Monument Garden, located behind the infield on the 100 level, is lovely, probably my favorite aspect of SunTrust Park. The statue of Henry Aaron as he hits no. 715 is a moving tribute to an icon of my childhood. Passing through the displays, one gains an appreciation for the teams 3-city franchise history (the Braves are the only MLB team to have won World Series championships in three different cities). Opposite Monument Garden hangs the plaques of members of the Braves Hall of Fame, and a replica of the 1995 World Series trophy sits behind glass. Only minus, the statues of Spahn, Niekro, and Cox are spaced too far apart around the outside of the stadium–and wasn’t there a statue of Eddie Matthews at Turner Field? I didn’t see one here . (I have mixed feelings about the absence of the museum from Turner Field, which included unique displays that set it apart from other such museums, such as a locker display for each of the 14 consecutive division titles, a running tally board which followed Braves franchise leaders in several hitting and pitching categories, and a replica train car from the 1950’s similar to what the Milwaukee Braves might have ridden. I love baseball history and enjoy visiting these museums in different cities.)

Back to present day, on Saturday, we ate chili dogs w/cole slaw at First & Third Hot Dog and Sausage Shack, in the plaza at the Chop House Gate. A premium hot dog at a premium price, but it was tasty and service was excellent (and I like that chef Hugh Acheson uses local meats). Today, I opted for the H&F Burger, a favorite at Turner Field, and fresh-cut fries from the Potato Cutter, both located on the 100 level in left field and both a cut above standard stadium fare. Next time though, I’m making a beeline for Fox Brothers BBQ and Terrapin Taproom, both longtime local favorites.

Having only seen games in 10 of the 30 MLB parks (14 if you include stadiums no longer in use), I can’t rank them fairly, but after Fenway in Boston and Wrigley in Chicago, which are in a category by themselves, my favorites are PNC in Pittsburgh and Target Field in Minnesota. followed closely by Busch in St. Louis. I probably rank Sun Trust above other stadiums I’ve seen currently in use (Cincinnati, Detroit, Kansas City, Cleveland), but, as you say, I’m at home in all of them and could watch a game anywhere.

Daniel
5 years ago
Reply to  Jean Gilliland

Only attended games in 8 stadiums so far (current + 2 in Montreal) and I agree about your 2 favourites (PIT and MIN). I wish to attend SunTrust as it look gorgeous, I like the idea of the small city around it.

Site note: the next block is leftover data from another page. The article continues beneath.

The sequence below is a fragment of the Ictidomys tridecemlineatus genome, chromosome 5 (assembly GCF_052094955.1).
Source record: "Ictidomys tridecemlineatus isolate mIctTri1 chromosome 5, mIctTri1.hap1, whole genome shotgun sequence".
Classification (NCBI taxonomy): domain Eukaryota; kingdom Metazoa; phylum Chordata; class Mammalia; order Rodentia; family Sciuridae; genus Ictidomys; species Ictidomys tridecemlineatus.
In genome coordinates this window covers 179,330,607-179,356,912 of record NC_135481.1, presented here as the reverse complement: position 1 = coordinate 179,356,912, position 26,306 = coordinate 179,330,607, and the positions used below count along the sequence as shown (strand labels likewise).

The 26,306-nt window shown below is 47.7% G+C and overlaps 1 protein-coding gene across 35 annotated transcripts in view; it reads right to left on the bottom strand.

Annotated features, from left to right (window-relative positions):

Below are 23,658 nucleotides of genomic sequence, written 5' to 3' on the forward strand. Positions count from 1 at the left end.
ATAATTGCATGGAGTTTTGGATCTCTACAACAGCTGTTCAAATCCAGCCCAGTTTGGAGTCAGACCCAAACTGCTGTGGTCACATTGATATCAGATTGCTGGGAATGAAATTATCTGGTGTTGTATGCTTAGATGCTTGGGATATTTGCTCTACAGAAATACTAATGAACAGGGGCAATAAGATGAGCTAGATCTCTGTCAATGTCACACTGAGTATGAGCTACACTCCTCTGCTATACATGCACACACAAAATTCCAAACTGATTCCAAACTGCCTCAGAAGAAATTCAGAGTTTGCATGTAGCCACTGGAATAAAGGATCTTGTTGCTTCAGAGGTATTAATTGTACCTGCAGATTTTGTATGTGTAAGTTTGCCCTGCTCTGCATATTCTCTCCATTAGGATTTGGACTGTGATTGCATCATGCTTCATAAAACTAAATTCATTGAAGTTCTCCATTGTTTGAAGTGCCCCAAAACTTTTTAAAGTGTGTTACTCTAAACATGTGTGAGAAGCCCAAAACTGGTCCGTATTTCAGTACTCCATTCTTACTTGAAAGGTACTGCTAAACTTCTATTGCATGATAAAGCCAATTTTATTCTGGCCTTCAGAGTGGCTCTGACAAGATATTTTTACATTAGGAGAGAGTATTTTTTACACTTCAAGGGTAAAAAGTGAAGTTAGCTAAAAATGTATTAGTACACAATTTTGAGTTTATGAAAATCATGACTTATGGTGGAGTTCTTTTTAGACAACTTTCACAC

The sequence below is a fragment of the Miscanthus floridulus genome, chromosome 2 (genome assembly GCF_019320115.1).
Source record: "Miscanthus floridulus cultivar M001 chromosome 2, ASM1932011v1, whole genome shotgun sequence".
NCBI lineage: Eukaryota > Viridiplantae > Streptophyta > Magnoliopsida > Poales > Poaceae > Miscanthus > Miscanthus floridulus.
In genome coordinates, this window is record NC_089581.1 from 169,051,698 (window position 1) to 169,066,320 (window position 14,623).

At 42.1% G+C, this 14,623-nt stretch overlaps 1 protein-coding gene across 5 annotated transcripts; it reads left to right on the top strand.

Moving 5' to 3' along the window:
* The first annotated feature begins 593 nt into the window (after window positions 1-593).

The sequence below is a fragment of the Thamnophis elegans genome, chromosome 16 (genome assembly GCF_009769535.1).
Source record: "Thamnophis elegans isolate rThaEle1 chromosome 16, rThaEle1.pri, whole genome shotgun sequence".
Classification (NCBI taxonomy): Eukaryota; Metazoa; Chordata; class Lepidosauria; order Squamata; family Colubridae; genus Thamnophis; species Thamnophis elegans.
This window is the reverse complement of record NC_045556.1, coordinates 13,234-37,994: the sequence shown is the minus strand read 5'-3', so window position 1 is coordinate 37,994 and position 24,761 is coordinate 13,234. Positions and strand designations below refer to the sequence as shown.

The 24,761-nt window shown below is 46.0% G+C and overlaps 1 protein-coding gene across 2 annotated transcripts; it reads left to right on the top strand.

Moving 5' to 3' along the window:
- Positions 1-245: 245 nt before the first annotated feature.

My concern as an out of town visitor is public transportation as I don’t think a MARTA station is close to it. I guess I will have to find a hotel nearby (probaby at high rates when the Braves are in town) and figure out a way to get there from the airport. That would mean forgetting downtown sightseeing I guess.

Michael Bacon
5 years ago
Matthew
5 years ago

Other than good views from most of the seats (there are some terrible blocked views, especially in right field) the stadium is completely underwhelming as a baseball experience. Sure they’ve provided a lot of places internal to the stadium to distract you from actually watching baseball, but good luck moving thru the stadium in a big crowd, the forward cantilever seats trade-off is the far too narrow concourses, oh and by the way you cannot even walk all the way around the stadium in the 100 and 200 concourses, that perk is reserved solely for the rich ticket holders. They act like the Battery is the greatest thing ever and there is nothing else like it in baseball. Actually there is, it’s called downtown Cincinnati, where you walk out the gate into bars, restaurants, and miles of amazing public parks, and a city all around. There’s also the benefit of 10s of thousands of parking spaces that you can roll up to as you please and pay very little to park, as opposed to the suburban office park experience in Cobb Co. The shine will wear off eventually and people will realize that the battery is a tourist trap rather than a city and community that fosters a great baseball experience. So many better total stadium experiences in the country. Does this beat Turner Field, outside the gates, sure for what it’s worth in isolation; inside the gates, no, not really.